The implication is that there’s a noticeable amount of time where Damage Control isn’t running smoothly, which means it’s time for me to talk about themed decks. Damage Control comes with four theme decks containing character and market cards; you’re supposed to pick two and shuffle their cards into the character and market decks before each game. Particularly discerning readers have already picked up on the problem here, where any addition to set up and break down time for a light and fast game really has an uphill battle to justify its existence, as no one wants to spend five minutes setting up and sorting decks. . on each side of a twenty minute game. Separate decks are another case of great hits and misses: pym picks up the fast pace to breakneck speeds with his powerful effects and events that let everyone draw a card. Outstanding, 10/10. Vibranium incentivizes the greed of playing artifacts instead of skipping them: Vibranium artifacts have extra triggers if you’ve played multiple on your turn, and their event deals out the influence you need to do so. Mystic is perfectly fine, adding a set collection item to qualify your vaulted artifacts and a slightly chaotic event of passing a card to your neighbor – useful, but scaled back because using it means excluding one of the best themes. Asgard is a total flop which really made me question the purpose of the themes in addition to the obvious expansion implications as it is overloaded by feel bad effects and an event that forces everyone to discard a card, which slows down the game. game. forced to do almost nothing during a round while also not advancing endgame conditions. Honestly, my copy will be permanently setup with pym and vibranium, but I can’t ignore that the way this game is packaged, people will end up playing with the mess of Asgard and adding setup and teardown by changing the time. improve every play. I’d like to see the unavoidable expansions have overview cards for themed decks like in Unfair, since then people could opt for experiences like Asgard early. I would have also appreciated a reference table in the rulebook with an approximate number of rounds for player counts and themes, as it would really help players make more informed decisions between jumping and playing artifacts.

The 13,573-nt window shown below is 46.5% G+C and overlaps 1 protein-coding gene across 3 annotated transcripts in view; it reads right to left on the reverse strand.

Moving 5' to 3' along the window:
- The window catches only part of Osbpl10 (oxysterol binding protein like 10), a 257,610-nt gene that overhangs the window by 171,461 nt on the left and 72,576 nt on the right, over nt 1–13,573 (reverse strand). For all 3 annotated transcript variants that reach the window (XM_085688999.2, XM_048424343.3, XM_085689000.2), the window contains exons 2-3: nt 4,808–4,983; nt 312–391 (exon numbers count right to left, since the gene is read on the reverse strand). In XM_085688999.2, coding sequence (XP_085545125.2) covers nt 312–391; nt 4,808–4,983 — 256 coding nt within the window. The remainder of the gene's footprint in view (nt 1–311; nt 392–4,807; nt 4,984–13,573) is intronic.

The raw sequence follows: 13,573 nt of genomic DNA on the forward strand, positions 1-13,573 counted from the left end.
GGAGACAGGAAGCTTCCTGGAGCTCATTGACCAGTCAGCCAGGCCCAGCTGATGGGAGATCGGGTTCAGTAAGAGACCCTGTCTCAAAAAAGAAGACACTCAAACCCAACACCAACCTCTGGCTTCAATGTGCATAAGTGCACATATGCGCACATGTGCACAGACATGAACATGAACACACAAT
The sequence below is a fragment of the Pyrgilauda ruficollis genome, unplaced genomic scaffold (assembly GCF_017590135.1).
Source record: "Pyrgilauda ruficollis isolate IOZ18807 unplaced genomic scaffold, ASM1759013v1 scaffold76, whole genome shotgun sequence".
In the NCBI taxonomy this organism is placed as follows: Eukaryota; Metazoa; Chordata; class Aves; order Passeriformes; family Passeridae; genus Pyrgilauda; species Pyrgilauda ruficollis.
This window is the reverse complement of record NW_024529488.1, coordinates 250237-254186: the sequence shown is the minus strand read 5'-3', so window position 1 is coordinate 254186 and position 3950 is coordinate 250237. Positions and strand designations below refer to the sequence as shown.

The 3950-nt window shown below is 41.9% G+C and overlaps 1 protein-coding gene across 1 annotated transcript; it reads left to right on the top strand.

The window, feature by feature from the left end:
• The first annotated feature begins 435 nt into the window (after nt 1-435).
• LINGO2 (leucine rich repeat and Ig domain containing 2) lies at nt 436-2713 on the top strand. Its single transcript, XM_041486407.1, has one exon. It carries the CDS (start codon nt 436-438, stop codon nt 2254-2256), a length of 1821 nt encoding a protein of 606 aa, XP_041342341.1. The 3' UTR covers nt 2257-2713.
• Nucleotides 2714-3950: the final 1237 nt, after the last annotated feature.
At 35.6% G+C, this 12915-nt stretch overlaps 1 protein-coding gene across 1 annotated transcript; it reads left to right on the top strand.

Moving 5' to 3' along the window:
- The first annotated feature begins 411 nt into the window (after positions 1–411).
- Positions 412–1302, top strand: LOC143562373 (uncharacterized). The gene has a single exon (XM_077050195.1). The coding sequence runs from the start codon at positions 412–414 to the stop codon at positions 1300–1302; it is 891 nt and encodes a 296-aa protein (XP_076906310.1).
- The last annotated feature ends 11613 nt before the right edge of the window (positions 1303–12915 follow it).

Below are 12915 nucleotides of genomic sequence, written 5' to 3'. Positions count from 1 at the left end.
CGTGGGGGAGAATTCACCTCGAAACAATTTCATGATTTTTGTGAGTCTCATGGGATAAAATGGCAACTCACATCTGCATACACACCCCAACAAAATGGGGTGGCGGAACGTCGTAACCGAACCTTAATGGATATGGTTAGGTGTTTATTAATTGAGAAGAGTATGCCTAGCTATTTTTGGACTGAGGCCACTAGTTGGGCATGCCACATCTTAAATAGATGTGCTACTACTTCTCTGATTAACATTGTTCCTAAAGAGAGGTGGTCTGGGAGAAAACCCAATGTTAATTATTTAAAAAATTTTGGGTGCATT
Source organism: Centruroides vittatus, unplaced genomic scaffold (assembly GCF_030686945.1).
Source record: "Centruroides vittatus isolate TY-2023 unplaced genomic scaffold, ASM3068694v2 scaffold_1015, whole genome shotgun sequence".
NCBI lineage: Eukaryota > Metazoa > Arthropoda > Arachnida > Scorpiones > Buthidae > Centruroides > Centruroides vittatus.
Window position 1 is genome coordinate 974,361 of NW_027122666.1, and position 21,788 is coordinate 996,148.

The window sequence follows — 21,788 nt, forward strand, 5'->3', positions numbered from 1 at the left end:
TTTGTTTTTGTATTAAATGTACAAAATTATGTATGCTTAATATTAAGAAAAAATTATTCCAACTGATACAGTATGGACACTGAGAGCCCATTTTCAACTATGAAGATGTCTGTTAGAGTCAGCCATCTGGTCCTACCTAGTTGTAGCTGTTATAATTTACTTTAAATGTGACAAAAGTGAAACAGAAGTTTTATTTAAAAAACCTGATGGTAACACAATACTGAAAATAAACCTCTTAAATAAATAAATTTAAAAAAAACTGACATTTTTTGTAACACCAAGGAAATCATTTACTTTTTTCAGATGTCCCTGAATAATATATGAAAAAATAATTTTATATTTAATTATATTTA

Damage Control does really cool things by innovating in the outdated design space of pure deckbuilders. Just do yourself a favor and only play with pym and vibranium.

—Nick Dubs

Nick grew up reading fantasy novels and board game rules for fun, so he accepted that he was a jerk at a young age. When he’s not busy investigating the intricacies of a hobby he’ll never learn, Nick can be caught trying to cook an edible meal or befriending the local crows.

See below our list of partners and affiliates: